The Tending Instinct: Women, Men, and the Biology of Relationships
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The Tending Instinct: Women, Men, and the Biology of Relationships [Paperback]

Shelley E. Taylor
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Editorial Reviews


“At last, the story of human development as told from a female perspective. It turns out that nurturing and caring are as essential to human nature—and human survival—as selfishness and aggression.”—Ann Crittenden, author of The Price of Motherhood

About the Author

Shelley E. Taylor is a distinguished professor of psychology at UCLA and one of the country’s leading scientists. A world-renowned expert on stress and health, her work on the “tend and befriend” theory is considered to be one of the biggest breakthroughs in understanding stress since the 1930s. She lives in Los Angeles, California.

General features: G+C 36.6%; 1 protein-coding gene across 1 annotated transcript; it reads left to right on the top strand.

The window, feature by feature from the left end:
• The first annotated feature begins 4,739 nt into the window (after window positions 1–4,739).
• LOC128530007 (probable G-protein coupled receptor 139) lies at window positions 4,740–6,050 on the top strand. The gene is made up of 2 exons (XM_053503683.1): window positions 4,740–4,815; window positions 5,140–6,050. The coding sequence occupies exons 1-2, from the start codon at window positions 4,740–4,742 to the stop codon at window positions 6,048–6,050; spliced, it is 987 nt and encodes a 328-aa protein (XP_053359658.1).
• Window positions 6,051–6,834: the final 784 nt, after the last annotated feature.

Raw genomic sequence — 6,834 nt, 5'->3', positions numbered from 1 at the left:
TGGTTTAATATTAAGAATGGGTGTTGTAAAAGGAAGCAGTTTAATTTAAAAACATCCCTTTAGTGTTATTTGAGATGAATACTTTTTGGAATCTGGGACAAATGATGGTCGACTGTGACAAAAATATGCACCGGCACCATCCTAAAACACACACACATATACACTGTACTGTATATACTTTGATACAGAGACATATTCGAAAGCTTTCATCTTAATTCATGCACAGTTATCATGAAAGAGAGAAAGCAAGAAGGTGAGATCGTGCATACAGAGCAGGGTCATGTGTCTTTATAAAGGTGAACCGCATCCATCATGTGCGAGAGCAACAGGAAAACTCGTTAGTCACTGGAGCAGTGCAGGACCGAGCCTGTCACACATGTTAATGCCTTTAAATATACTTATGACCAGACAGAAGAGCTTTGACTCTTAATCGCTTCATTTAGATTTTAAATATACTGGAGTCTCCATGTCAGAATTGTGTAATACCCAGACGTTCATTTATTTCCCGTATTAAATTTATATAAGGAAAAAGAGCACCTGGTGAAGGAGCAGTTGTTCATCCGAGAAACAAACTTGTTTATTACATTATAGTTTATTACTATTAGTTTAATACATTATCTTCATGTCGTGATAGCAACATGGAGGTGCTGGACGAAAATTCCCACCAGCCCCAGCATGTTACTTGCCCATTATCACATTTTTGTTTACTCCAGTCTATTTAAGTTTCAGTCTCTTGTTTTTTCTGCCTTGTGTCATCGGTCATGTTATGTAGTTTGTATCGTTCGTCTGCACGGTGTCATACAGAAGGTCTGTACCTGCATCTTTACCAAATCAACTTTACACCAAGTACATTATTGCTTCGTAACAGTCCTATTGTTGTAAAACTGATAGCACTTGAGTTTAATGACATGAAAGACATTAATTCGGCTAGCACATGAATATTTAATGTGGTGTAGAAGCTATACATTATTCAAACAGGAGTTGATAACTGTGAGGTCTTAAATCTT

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An epiphany in science is fairly rare, but when it happens, there is no sensation like it. The sudden recognition that all of the classic theories of stress were based almost entirely on males was as stunning as being hit over the head with a club. I remember thinking, "I didn't know there were any big mistakes left in science." We all stared at each other as the opportunity that lay before us became clear: a chance to start from scratch and discover what women do in response to stress.

Females of all species, including humans, have been the primary caretakers of offspring, and so it stands to reason that their responses to stress would have evolved so as to include some measure of protection for their children. From our research with humans, we knew that women turn to the social group in times of stress, and so we looked for patterns of "befriending." By the end of one especially spirited evening, we had spawned the title . . . "tend and befriend."
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